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# Dynamic Loads in Piping Systems

A piping system can respond far differently to a dynamic load than it would to a static load of the same
magnitude. Static loads are those which are applied slowly enough that the system has time to react and
internally distribute the loads, thus remaining in equilibrium. In equilibrium, all forces and moments are
resolved (that is, the sum of the forces and moments are zero) and the pipe does not move.

A dynamic load changes quickly with time. The piping system does not have time to internally distribute
the loads. Forces and moments are not always resolved, resulting in unbalanced loads and pipe
movement. Because the sum of forces and moments are not in equilibrium, the internally-induced loads
can be different—either higher or lower—than the applied loads.

The software provides several methods for analyzing different types of system response under dynamic
loads. Each method provides a trade-off of accuracy versus computing requirements. The methods
include modal natural frequency calculations, harmonic analysis, response spectrum analysis, and time
history analysis.

Modal natural frequency analysis measures the tendency of a piping system to respond to dynamic
loads. The modal natural frequencies of a system typically should not be too close to equipment
operating frequencies. As a general rule, higher natural frequencies usually cause less trouble than low
natural frequencies. CAESAR II provides calculation of modal natural frequencies and animated plots of
the associated mode shapes.

Harmonic analysis addresses dynamic loads that are cyclic in nature, such as fluid pulsation in
reciprocating pump lines or vibration due to rotating equipment. These loads are modeled as
concentrated forces or displacements at one or more points in the system. To provide the proper phase
relationship between multiple loads, a phase angle can also be used. Any number of forcing frequencies
can be analyzed for equipment start-up and operating modes. Harmonic responses represent the
maximum dynamic amplitude the piping system undergoes and have the same form as a static analysis:
node deflections and rotations, local forces and moments, restraint loads, and stresses. For example, if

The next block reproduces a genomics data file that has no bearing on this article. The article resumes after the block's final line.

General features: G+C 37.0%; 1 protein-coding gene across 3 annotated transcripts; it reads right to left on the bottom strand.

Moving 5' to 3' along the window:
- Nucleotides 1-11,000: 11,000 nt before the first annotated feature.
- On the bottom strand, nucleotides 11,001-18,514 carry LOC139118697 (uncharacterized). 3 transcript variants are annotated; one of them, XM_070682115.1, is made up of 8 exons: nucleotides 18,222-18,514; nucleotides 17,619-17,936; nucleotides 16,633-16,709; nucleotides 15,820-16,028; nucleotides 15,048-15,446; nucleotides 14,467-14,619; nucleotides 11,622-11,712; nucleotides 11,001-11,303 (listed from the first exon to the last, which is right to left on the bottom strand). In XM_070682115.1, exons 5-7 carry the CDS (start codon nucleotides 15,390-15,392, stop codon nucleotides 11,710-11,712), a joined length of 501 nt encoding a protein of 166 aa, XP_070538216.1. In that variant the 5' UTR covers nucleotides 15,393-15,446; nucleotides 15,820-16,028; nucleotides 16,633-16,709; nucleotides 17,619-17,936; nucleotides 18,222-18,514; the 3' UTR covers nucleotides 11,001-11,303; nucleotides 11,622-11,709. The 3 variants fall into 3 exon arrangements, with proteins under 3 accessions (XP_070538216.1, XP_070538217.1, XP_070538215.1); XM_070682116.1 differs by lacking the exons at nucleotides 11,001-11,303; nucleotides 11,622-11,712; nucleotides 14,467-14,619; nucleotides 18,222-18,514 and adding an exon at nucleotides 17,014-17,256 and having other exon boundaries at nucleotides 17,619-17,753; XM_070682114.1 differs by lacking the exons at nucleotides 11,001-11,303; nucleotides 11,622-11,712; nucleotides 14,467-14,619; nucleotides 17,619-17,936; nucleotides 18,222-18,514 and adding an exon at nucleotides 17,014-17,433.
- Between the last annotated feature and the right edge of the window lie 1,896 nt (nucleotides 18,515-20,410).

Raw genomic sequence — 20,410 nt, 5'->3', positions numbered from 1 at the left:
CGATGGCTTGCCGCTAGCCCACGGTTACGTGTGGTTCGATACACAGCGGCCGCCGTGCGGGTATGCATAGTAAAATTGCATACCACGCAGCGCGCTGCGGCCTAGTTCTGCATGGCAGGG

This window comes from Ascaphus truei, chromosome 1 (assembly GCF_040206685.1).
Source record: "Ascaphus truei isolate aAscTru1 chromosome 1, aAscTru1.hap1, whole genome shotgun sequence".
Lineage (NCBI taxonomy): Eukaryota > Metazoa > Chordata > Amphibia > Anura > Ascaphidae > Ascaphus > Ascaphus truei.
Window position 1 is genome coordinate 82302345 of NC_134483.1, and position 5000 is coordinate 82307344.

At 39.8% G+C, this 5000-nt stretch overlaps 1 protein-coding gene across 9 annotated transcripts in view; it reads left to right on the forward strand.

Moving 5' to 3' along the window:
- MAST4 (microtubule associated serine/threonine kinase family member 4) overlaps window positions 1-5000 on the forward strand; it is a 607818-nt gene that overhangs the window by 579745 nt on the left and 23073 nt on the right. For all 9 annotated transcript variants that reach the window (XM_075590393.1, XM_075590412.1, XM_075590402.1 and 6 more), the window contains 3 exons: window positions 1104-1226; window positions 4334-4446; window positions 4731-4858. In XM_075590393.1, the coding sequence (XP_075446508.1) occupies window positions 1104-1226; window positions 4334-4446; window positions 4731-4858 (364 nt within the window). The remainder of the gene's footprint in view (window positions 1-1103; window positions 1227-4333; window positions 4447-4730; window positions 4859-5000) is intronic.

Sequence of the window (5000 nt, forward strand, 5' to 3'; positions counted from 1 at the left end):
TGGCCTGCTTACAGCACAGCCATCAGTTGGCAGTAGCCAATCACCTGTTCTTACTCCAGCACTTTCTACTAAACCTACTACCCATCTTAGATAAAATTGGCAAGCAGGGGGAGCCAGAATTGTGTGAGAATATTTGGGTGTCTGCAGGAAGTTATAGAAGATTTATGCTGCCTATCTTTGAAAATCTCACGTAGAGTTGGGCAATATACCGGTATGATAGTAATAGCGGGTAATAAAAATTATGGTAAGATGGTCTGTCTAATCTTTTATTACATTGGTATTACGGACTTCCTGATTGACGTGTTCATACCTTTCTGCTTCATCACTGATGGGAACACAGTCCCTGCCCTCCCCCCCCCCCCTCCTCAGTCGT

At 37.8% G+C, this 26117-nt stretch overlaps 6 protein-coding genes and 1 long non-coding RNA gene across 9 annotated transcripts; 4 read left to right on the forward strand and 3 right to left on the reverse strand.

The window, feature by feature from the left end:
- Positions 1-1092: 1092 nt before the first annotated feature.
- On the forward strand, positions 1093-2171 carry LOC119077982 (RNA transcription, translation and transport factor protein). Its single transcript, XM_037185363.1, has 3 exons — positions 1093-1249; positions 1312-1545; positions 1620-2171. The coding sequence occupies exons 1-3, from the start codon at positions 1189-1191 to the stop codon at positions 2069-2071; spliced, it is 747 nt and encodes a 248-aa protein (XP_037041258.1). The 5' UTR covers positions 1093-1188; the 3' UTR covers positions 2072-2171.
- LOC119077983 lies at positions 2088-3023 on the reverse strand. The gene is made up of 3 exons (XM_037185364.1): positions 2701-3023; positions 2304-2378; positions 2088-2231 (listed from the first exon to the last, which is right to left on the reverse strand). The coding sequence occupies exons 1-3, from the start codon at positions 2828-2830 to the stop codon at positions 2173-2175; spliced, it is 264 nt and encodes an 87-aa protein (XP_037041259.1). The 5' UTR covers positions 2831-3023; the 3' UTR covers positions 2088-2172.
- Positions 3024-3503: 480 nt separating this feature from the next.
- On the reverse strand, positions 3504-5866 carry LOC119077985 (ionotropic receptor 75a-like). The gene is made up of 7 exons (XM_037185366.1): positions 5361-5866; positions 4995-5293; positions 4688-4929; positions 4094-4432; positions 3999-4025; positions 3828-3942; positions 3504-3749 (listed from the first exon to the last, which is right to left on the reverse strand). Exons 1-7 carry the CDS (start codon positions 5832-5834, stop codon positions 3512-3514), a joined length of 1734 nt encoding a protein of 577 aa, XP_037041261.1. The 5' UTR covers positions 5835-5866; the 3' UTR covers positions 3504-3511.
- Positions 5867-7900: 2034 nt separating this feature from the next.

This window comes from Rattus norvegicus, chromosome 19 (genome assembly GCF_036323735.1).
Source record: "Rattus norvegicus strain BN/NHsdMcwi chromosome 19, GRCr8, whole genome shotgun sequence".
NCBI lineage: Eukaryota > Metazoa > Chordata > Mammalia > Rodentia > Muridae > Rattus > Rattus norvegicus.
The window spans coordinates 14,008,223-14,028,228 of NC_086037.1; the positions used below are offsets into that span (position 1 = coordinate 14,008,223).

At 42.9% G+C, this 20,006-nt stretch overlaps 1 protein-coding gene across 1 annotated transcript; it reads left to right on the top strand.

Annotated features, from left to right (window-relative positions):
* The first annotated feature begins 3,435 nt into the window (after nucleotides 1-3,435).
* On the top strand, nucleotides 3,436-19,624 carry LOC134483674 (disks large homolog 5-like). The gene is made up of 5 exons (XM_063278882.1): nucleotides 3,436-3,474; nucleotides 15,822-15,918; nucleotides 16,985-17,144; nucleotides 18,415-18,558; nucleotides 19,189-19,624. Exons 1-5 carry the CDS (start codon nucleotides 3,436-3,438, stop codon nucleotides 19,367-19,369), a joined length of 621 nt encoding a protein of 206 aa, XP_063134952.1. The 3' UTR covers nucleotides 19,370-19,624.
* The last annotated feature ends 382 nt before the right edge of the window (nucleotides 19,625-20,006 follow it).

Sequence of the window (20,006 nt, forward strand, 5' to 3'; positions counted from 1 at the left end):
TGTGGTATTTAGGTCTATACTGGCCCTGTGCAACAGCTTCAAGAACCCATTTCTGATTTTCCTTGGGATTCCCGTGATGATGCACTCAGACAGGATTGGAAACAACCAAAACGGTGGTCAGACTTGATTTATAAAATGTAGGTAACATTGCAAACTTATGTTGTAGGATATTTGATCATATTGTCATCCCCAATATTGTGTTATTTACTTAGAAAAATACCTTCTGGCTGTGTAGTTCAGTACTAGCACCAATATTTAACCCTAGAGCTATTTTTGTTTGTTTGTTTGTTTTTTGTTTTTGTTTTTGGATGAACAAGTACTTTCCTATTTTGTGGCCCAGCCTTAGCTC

the results show an X displacement of 5.8 cm at a node, then the dynamic motion due to the cyclic
excitation is from +5.8 cm. to -5.8 cm. at that node. The stresses shown are one half of, or one
amplitude of, the full cyclic stress range.

## Response spectrum analysis allows an impulse-type transient event to be characterized by response

versus frequency spectra. Each mode of vibration of the piping system is related to one response on the
spectrum. These modal responses are summed together to produce the total system response. The
stresses for these analyses, summed with the sustained stresses, are compared to the occasional stress
allowables defined by the piping code. Spectral analysis can be used in a wide variety of applications. For
example, in uniform inertial loading, ground motion associated with a seismic event is supplied as
displacement, velocity, or acceleration response spectra. The assumption is that all supports move with
the defined ground motion and the piping system “catches up” to the supports. It is this inertial effect
which loads the system. The shock spectra, which define the ground motion, can vary between the three
global directions and can even change for different groups of supports (such as independent or uniform
support motion). Another example is based on single point loading. CAESAR II uses this technique to
loads, and rapid valve closure type loads all cause single impulse dynamic loads at various points in the
piping system. The response to these dynamic forces can be predicted using the force spectrum method.

A. Earthquake